Patch: Compared to other media (books, film, paintings, etc.), are games more or less likely to filter the real world through a specific worldview?
Sawyer: My view is that games should primarily be fun, and that realism usually needs to be adapted or reduced to make a game fun. With the types of games I've done I've reduced the realism to a level where hopefully all you're left with are the fun elements of reality, and ignoring some of the less fun things. That often means scaling the game world and the passing of time differently, or simplifying parts of the world, and even limiting the level of detail. After all many things in the real world probably aren't much fun (like the stress of running a complex transport network...) so the challenge to the game designer is to adapt the design so that it hopefully is fun to play. Making a game more and more realistic isn't necessarily going to make a game more fun to play.
Patch: What were the major assumptions you had to make when building your model?
Harris: I had to make a lot of simplifying assumptions. I assumed people acted as rational agents, that they made decisions based upon policy and facts rather than political personalities or their own upbringing, or the media. I assumed that there was only a single opposition party and that a simple majority voting system was in place rather than an electoral college.
Patch: How much is your own worldview reflected in your design choices?
Harris: Hopefully none. I tried very hard to make all of the issues and equations reflect nothing but objective facts. Although I obviously hold political views, they have changed substantially over the years which made this easier, as I could happily empathise with both sides of most debates.
Patch: Can you provide an example of a choice you had to make and why you made the decision you did?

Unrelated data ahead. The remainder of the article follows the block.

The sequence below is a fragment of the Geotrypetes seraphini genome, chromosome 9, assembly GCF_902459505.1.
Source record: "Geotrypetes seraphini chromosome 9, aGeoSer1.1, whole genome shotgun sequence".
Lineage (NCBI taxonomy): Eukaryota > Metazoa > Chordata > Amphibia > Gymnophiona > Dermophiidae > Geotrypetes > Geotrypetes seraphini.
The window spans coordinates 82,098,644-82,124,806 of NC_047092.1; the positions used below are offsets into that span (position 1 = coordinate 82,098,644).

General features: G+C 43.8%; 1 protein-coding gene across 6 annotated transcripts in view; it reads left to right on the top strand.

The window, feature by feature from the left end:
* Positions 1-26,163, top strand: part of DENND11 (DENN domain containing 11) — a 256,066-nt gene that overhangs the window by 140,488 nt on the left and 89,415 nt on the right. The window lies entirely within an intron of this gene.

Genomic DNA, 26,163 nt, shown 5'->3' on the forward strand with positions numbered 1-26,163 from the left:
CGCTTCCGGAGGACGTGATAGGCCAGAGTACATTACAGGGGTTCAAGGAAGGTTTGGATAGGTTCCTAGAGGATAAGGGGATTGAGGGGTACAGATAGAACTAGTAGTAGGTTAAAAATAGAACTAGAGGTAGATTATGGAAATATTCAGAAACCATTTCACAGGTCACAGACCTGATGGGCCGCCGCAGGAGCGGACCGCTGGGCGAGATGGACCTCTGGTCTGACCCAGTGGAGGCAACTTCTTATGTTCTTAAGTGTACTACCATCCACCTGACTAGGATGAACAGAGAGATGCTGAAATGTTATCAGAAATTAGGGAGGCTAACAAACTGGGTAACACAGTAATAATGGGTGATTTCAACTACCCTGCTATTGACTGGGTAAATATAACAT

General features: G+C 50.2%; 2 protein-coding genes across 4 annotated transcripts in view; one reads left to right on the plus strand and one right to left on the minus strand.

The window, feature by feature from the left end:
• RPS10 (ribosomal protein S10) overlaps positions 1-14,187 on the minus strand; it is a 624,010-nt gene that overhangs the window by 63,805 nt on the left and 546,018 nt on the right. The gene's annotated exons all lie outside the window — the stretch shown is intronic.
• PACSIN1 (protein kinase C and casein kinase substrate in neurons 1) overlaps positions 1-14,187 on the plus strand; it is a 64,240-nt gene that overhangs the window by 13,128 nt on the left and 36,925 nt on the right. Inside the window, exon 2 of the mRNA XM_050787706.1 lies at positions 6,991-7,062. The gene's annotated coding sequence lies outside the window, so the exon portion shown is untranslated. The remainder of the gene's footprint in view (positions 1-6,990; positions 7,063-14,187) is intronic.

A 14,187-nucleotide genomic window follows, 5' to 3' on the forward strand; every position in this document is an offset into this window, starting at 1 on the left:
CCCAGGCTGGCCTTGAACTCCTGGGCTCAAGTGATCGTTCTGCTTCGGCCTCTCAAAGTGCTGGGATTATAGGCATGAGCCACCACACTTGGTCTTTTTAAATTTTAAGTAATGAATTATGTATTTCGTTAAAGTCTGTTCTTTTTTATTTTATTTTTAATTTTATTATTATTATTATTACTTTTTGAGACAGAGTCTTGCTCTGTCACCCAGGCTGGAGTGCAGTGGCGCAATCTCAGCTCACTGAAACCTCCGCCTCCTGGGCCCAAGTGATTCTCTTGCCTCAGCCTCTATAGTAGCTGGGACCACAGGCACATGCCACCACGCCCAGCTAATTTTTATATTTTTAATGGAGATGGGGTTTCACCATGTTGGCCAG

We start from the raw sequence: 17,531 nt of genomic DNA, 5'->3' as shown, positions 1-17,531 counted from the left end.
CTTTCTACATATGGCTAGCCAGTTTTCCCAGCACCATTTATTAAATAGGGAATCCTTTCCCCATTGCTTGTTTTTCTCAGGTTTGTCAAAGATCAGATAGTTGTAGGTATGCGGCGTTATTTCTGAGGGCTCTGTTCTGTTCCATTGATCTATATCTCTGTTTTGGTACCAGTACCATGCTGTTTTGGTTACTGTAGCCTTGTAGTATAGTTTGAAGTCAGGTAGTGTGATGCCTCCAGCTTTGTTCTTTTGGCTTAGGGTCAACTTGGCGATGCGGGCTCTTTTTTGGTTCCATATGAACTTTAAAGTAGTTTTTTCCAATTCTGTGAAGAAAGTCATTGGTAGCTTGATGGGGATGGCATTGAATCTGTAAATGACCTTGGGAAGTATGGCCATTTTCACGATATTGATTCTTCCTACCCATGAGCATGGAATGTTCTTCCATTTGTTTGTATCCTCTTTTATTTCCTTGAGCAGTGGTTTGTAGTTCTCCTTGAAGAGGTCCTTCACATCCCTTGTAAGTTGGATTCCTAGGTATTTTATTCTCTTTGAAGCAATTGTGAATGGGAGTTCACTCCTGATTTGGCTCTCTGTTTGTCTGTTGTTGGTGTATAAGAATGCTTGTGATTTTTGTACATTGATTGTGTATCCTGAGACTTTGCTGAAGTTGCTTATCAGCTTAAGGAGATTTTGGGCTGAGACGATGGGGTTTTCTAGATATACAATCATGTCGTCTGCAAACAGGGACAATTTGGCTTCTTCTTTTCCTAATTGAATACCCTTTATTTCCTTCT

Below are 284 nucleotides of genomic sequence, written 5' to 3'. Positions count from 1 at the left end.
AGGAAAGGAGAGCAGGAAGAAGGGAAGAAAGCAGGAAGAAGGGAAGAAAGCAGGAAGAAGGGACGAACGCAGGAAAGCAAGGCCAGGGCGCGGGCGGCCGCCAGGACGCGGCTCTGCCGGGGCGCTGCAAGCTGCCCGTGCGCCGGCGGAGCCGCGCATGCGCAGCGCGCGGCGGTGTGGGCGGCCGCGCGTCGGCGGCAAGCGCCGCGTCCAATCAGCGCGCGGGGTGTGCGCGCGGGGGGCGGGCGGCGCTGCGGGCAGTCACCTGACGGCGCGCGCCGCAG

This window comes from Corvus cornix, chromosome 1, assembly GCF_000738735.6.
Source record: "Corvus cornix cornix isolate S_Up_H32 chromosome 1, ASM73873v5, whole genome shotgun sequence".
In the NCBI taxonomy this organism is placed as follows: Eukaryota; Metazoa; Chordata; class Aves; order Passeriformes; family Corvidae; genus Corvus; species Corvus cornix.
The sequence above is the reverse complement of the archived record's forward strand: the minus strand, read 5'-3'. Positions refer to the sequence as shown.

Harris: I left out interest rates from the economic model, which is a huge glaring thing to do, and I made a deliberate decision to do this because if it was included, you then need to include a whole bunch of other variables and effects, and the simulation would have bloated as a result.
Patch: Was there a particular theme or message that you wanted players to take away from your game? How did your model contribute toward the communication of that theme or message?
Harris: I wanted people to appreciate the interconnectedness of policies, and the complexities and ramifications involved in policy change. People don't think two or three moves ahead when it comes to politics, they want lower taxes, or higher government spending on X, but they don't think through the very long term effects that even the slightest policy change can have. I also wanted people to look at politics as a debate over issues and ideas, rather than slogans and personalities. Too much politics is content-free these days.
Patch: Compared to other media (literature, film, paintings, etc.), are games more or less likely to filter the real world through a specific worldview?
Harris: I wouldn't necessarily have said so. The range of people making games
is pretty broad in terms of political views. I guess it tends to be fairly 'western' and younger than some other media. This is why there is a lot of racism in games, especially first-person shooters. There is a lot of testosterone swishing about in game design, and that definitely has an effect. I'd like to see a major triple-A game designed by someone who is older than fifty, and maybe female and non-white. I think only when literally all groups of people across the world are making games will be actually realize how narrow a slice of potential gaming we are currently experiencing.